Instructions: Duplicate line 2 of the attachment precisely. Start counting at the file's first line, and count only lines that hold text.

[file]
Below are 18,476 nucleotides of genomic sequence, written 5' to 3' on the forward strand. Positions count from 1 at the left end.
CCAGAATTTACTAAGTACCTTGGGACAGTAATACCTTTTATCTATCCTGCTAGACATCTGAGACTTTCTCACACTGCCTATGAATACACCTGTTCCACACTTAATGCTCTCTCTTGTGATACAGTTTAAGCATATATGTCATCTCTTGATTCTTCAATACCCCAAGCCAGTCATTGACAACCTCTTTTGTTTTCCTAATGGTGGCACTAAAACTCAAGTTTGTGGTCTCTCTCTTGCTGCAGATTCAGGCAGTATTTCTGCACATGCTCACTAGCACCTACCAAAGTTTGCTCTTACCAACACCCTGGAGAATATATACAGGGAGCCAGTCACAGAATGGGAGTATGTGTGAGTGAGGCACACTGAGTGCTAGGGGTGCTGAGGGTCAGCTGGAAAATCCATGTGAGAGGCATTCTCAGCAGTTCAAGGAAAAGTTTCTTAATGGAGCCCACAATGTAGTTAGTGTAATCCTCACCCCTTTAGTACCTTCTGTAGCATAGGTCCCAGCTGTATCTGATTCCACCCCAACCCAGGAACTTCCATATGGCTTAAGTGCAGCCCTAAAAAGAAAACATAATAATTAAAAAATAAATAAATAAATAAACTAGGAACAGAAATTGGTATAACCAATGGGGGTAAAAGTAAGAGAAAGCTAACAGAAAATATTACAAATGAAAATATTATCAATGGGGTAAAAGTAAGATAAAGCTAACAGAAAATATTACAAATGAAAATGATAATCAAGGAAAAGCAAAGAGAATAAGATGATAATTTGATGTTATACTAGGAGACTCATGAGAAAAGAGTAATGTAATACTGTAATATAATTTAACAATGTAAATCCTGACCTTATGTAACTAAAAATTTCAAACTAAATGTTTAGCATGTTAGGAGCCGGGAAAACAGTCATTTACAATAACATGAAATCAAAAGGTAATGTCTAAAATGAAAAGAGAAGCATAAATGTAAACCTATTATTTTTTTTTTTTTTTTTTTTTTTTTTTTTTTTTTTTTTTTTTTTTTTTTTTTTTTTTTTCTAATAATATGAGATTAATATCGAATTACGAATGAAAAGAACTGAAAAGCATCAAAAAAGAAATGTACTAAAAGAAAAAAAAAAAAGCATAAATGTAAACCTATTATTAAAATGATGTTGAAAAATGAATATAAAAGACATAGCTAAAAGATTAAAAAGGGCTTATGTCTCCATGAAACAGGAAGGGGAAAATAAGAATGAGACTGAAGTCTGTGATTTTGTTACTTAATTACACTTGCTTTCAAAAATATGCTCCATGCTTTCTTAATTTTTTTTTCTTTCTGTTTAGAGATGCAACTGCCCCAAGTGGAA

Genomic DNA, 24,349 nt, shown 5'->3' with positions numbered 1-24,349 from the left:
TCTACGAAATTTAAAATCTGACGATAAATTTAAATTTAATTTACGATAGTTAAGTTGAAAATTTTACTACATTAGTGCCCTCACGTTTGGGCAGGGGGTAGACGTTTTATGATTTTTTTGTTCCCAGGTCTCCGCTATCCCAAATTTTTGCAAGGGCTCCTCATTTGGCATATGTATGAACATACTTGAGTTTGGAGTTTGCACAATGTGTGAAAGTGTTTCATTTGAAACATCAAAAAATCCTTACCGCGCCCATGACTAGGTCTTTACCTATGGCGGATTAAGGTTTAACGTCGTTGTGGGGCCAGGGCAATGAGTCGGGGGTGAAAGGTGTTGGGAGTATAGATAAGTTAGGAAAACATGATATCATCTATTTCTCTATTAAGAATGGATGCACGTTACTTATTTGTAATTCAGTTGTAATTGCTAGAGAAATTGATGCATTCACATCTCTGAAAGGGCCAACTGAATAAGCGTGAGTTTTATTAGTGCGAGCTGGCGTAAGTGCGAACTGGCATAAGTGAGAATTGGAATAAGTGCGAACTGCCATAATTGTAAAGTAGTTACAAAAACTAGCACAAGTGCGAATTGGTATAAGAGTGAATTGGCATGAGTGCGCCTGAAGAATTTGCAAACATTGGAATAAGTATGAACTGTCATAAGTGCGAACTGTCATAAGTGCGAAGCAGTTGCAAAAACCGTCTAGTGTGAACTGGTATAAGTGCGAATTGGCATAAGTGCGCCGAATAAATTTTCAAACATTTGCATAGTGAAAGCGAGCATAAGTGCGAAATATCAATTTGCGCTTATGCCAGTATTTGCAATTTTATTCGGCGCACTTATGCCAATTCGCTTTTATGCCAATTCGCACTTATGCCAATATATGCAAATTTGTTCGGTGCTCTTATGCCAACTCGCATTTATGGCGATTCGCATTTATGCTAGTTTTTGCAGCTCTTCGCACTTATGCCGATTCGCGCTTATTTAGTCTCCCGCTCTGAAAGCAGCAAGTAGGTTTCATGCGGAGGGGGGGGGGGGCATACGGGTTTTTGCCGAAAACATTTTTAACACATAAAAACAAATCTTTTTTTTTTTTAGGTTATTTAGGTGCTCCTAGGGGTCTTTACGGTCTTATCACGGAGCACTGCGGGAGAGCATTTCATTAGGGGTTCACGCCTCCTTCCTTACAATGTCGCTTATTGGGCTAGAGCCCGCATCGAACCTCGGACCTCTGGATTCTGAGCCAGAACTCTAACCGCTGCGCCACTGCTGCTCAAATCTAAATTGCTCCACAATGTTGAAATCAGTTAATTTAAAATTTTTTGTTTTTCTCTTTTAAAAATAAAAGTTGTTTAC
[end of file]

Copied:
CCAGAATTTACTAAGTACCTTGGGACAGTAATACCTTTTATCTATCCTGCTAGACATCTGAGACTTTCTCACACTGCCTATGAATACACCTGTTCCACACTTAATGCTCTCTCTTGTGATACAGTTTAAGCATATATGTCATCTCTTGATTCTTCAATACCCCAAGCCAGTCATTGACAACCTCTTTTGTTTTCCTAATGGTGGCACTAAAACTCAAGTTTGTGGTCTCTCTCTTGCTGCAGATTCAGGCAGTATTTCTGCACATGCTCACTAGCACCTACCAAAGTTTGCTCTTACCAACACCCTGGAGAATATATACAGGGAGCCAGTCACAGAATGGGAGTATGTGTGAGTGAGGCACACTGAGTGCTAGGGGTGCTGAGGGTCAGCTGGAAAATCCATGTGAGAGGCATTCTCAGCAGTTCAAGGAAAAGTTTCTTAATGGAGCCCACAATGTAGTTAGTGTAATCCTCACCCCTTTAGTACCTTCTGTAGCATAGGTCCCAGCTGTATCTGATTCCACCCCAACCCAGGAACTTCCATATGGCTTAAGTGCAGCCCTAAAAAGAAAACATAATAATTAAAAAATAAATAAATAAATAAACTAGGAACAGAAATTGGTATAACCAATGGGGGTAAAAGTAAGAGAAAGCTAACAGAAAATATTACAAATGAAAATATTATCAATGGGGTAAAAGTAAGATAAAGCTAACAGAAAATATTACAAATGAAAATGATAATCAAGGAAAAGCAAAGAGAATAAGATGATAATTTGATGTTATACTAGGAGACTCATGAGAAAAGAGTAATGTAATACTGTAATATAATTTAACAATGTAAATCCTGACCTTATGTAACTAAAAATTTCAAACTAAATGTTTAGCATGTTAGGAGCCGGGAAAACAGTCATTTACAATAACATGAAATCAAAAGGTAATGTCTAAAATGAAAAGAGAAGCATAAATGTAAACCTATTATTTTTTTTTTTTTTTTTTTTTTTTTTTTTTTTTTTTTTTTTTTTTTTTTTTTTTTTTTTCTAATAATATGAGATTAATATCGAATTACGAATGAAAAGAACTGAAAAGCATCAAAAAAGAAATGTACTAAAAGAAAAAAAAAAAAGCATAAATGTAAACCTATTATTAAAATGATGTTGAAAAATGAATATAAAAGACATAGCTAAAAGATTAAAAAGGGCTTATGTCTCCATGAAACAGGAAGGGGAAAATAAGAATGAGACTGAAGTCTGTGATTTTGTTACTTAATTACACTTGCTTTCAAAAATATGCTCCATGCTTTCTTAATTTTTTTTTCTTTCTGTTTAGAGATGCAACTGCCCCAAGTGGAA